By Tammy Scileppi
Let’s face it, human beings seem to have a secret thirst for blood. Have you noticed how many popular binge-worthy crime/murder programming offerings are out there? It’s shocking: Snapped, It Takes a Killer, Swamp Murders, Killer Confessions, Grave Secrets, Deadly Women, Surviving Evil, The Perfect Murder, Fatal Vows, American Monster, Fear Thy Neighbor, Murder Among Friends, and more.
In fact, CBS-TV’s drama series, “CSI: Crime Scene Investigation,” made DNA a household term to millions of fans here, and in over 170 countries, who have been glued to their screens watching dozens of cases getting solved, thanks to a clever team of forensic investigators.
OK, you get the picture. So, if you’re a crime buff or murder maven obsessed with mysteries, motives, and how the criminal mind works, and just can’t get enough of that stuff or you’re looking for something different to do this Saturday night – and still haven’t experienced the Secret Theatre’s dark comedy, “Love is Dead!”— hurry over to Long Island City for the final performance of this anything-but-average, unapologetically brash, play. You’ll be shocked to find out whodunit and why.
A murderous, twisted tale of love gone bad, “it’s like nothing else out there,” according to the theater’s artistic director, Richard Mazda, who steals the show in his role as crotchety, crusty Walter.
Cursing, nastiness, misery and discontent, spicy sexuality and blatant sexism, brazen lies and deceit … run rampant in this farcical study of sociopathy/psychopathy and dysfunctional relationships. Eventually, all those elements collide in a crescendo of vengeful violence, expressed by each character in a variety of creative ways.
The audience sits close to all that in-your-face drama, and you’ll feel like you’re part of the action, as you take in three acts bursting with edgy, disturbing, bloody … fun: “The Apple and the Tree,” “Two Minute Kenneth,” and “My Goldfish Loves Me, But I Hate Your Guts.” Each vignette features different couples – mostly young, truly talented actors – who do a great job embracing their characters’ off-kilter and sometimes manic, personalities.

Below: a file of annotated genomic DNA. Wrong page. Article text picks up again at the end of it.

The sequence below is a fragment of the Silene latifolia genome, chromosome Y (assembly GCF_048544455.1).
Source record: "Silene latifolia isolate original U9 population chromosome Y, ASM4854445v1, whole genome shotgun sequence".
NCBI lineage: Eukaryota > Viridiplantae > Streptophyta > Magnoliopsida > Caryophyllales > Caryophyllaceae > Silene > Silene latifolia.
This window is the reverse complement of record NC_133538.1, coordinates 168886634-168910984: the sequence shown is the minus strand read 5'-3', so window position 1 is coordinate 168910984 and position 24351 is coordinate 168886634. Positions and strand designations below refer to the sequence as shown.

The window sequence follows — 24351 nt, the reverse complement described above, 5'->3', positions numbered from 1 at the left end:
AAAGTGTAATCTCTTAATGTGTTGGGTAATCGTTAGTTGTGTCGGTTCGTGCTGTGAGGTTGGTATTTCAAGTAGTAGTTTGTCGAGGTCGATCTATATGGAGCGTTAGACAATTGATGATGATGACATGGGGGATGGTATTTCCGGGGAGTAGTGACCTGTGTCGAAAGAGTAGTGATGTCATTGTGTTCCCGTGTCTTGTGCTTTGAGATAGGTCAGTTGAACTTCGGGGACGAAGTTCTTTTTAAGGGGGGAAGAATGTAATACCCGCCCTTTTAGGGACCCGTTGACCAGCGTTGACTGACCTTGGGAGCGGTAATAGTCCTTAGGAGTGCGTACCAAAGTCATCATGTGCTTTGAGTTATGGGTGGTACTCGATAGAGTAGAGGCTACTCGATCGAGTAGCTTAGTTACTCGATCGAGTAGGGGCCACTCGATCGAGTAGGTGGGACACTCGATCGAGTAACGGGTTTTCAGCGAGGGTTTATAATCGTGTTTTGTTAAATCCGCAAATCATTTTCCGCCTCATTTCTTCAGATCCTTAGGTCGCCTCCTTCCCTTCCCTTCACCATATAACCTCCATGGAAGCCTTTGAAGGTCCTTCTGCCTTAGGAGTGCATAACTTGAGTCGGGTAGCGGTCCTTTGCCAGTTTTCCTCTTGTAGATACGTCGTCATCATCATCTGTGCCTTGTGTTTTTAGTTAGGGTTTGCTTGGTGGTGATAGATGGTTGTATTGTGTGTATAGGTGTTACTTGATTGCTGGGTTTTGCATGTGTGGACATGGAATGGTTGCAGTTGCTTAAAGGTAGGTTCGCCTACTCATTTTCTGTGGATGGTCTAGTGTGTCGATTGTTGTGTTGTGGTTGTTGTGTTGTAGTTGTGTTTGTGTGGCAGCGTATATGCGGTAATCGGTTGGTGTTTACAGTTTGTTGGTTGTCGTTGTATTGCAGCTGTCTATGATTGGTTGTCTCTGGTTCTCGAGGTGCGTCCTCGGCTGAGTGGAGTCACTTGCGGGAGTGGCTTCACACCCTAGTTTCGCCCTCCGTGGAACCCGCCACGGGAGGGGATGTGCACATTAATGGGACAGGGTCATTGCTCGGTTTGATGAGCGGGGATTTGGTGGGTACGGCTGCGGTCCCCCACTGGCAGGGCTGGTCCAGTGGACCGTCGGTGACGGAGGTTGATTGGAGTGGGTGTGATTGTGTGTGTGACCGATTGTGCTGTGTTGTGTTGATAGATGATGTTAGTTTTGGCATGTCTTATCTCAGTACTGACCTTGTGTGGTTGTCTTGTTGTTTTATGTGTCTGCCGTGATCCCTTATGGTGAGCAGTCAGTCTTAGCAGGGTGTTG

“Love is Dead! was originally a piece I wrote to entertain myself. I didn’t think, with the content, that I could ever share it with the public,” said prolific playwright Seanie Sugrue, whose Locked in the Attic Productions joined forces with the Secret Theatre to present this play, which he also directed.
“I met Seanie a couple of years ago, and often refer to him as the punk playwright, mainly because he breaks the stuffy rules of how you produce the theatre and yet pulls it off every time, as evidenced by the wonderful support that he has garnered,” said Mazda.
Adapted from the play, the feature film “Love is Dead!” was shot in its entirety at the popular venue in late winter, early spring of this year, using a three-camera, 4-by-3 television screen format. It was visually styled after 1980s family sitcoms like “Married with Children” and “Full House.”
“I’m really enjoying working on this piece” said Mazda, who also plays Walter in the film version. “Walter is likeable, but has a nasty edge to him as a character, which you see in his constant bickering with his wife, Betsy. He’s not too proud of his son Trevor, who seems to be literally a chip off the old block, as in a bit of a screw-up, and things don’t end well for Walter and Betsy.”
At least five actors that were in the movie are reprising their roles on stage, though there are new actors as well, like Julie Reifers, who plays Betsy.
Directed by Josh Folan, the movie was produced by NYEH entertainment, and is the second full-length feature film to be shot completely at Secret Theatre; an indie horror film called “The Moosehead Over the Mantle,” was shot there last August. And earlier this year, Mazda wrote and directed “Ghostlight,” a short horror movie, with senior film students playing all roles.
“We are currently looking forward to submitting ‘Love Is Dead!’ the movie, to various film festivals, including Tribeca and Sundance, so this project probably has a lot of life in it yet,” said Mazda.
“I think people should come and see this original play because it’s not like any other. It does have some shocking moments, but there is a huge amount of laughs, as well.”